Overall, this is a simple test that can be performed in your clinic which can help tell us as clinicians a lot about an individual. If your patient can’t perform the test for 10-seconds, this might be an area worth working on. You may even prevent a fall, which itself is a tremendous benefit to the patient and the healthcare system! A simple role we can play for our patients is to promote proper physical function, a key component of which is maintaining and even improving balance in our aging patients. Assessment is easy and improving a patient’s balance can be achieved via simple prescription of progressive exercises the patient can do on their own time.

Study Methods:

This was a prospective cohort study with a sample size of 1702 participants aged 51-75 years. These participants voluntarily attended a clinic for an evaluation to assess their aerobic and non-aerobic physical fitness and/or to obtain exercise counselling.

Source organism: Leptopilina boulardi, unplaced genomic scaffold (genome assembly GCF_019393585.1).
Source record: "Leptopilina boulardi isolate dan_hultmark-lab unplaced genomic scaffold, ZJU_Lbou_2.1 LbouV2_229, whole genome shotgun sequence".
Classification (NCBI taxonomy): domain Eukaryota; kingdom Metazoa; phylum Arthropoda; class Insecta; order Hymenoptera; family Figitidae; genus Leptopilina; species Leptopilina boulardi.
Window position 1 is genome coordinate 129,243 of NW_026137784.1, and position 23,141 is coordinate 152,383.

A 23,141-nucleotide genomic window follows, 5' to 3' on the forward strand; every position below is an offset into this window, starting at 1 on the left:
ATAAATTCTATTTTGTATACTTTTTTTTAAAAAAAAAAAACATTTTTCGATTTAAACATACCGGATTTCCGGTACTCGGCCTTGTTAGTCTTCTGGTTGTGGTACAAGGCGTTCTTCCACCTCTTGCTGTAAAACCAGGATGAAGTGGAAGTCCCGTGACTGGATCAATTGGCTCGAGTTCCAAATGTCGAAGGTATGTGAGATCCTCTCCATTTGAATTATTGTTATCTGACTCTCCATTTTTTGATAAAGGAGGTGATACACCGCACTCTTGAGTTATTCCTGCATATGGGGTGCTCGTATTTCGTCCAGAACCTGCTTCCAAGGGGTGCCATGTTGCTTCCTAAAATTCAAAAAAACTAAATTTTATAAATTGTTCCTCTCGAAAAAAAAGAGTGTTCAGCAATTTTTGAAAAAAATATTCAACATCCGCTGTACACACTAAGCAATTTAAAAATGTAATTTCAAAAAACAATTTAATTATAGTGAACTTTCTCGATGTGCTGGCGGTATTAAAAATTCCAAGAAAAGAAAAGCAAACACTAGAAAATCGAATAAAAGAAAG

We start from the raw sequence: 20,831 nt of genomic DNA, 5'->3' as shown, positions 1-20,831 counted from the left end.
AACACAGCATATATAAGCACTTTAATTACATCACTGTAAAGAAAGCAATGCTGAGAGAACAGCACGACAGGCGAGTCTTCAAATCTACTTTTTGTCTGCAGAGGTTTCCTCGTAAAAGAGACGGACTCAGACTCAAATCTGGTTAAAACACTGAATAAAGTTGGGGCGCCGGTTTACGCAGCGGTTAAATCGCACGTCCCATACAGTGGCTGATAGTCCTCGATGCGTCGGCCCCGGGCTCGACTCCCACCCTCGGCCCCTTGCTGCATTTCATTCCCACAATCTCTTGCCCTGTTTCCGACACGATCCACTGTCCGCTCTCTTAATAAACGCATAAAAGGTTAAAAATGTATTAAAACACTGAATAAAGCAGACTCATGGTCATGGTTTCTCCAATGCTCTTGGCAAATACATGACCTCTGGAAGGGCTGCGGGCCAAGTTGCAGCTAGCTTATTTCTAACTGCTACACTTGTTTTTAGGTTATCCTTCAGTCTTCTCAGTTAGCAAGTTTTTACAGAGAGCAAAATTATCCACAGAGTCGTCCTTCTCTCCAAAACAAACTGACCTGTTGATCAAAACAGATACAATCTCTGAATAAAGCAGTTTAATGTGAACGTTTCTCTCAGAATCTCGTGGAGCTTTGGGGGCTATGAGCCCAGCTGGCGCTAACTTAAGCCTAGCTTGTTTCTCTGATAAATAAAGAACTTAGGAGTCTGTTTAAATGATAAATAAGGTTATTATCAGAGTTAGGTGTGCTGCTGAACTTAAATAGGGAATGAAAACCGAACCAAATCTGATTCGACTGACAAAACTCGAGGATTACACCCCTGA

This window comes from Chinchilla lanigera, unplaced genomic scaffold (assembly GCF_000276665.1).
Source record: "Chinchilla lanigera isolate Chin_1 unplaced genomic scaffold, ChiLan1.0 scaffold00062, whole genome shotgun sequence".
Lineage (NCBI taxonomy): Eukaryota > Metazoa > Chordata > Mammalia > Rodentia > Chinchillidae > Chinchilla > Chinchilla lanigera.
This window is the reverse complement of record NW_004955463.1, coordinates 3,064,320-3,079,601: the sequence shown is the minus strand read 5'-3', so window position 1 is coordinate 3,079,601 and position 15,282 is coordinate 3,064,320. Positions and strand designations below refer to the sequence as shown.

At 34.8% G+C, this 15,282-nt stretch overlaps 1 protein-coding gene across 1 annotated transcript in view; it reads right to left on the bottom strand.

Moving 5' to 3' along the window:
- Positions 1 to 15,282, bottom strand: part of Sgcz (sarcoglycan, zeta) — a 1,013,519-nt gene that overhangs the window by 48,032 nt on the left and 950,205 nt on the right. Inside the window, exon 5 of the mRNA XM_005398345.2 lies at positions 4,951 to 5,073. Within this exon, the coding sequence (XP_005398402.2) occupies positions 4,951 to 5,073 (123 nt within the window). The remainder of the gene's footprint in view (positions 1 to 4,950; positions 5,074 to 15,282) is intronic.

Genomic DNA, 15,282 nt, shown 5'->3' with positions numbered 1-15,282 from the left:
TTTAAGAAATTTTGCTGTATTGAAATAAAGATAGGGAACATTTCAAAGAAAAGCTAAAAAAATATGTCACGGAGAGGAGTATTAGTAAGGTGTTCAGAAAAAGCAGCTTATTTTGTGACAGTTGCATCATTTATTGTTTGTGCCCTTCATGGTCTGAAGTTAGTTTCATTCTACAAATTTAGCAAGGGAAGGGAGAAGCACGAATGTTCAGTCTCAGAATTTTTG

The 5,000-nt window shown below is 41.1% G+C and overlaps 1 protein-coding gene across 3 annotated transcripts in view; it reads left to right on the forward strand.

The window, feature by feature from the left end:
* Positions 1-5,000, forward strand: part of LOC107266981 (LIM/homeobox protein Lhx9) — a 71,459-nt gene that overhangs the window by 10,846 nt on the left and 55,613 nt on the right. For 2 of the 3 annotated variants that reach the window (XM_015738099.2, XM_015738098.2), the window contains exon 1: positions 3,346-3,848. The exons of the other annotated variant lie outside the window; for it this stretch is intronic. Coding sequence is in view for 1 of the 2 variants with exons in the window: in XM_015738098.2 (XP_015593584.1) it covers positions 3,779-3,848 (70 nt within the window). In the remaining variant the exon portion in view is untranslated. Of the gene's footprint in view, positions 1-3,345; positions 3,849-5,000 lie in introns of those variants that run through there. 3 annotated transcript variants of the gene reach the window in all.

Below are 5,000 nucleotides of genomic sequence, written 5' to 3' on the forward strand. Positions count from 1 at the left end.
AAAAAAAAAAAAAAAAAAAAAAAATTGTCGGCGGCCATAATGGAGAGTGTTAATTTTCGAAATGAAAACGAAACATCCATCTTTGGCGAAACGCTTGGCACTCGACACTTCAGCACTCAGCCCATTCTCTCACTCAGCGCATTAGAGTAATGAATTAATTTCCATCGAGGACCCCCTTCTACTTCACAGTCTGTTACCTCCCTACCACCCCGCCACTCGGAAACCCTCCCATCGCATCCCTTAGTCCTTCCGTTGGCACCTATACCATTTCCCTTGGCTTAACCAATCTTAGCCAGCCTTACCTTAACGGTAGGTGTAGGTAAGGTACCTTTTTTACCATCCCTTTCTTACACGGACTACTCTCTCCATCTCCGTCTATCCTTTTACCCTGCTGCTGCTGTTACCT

As part of the evaluation, participants were asked to stand on a flat platform and balance statically through their ability to complete a 10 second one legged stance, either on their left or right foot, under the close supervision of a physician and/or nurse assistant to prevent injury. To reduce the influence of strength and flexibility and improve standardization of the test, barefoot participants were instructed to place the dorsal part of their non-supported foot on the back of the opposite lower leg as naturally as possible. Participants were advised to keep their elbows extended, arms naturally close to their body and fix their gaze on a point at a distance of 20m. A simple criterion was applied regarding the ability to complete the 10 second one legged stance on either foot, keeping correct initial position and not requiring any other support.

Study Strengths / Weaknesses:

  • The 10-second one-legged stance test was carried out in a well-controlled environment and under direct surveillance of a healthcare professional.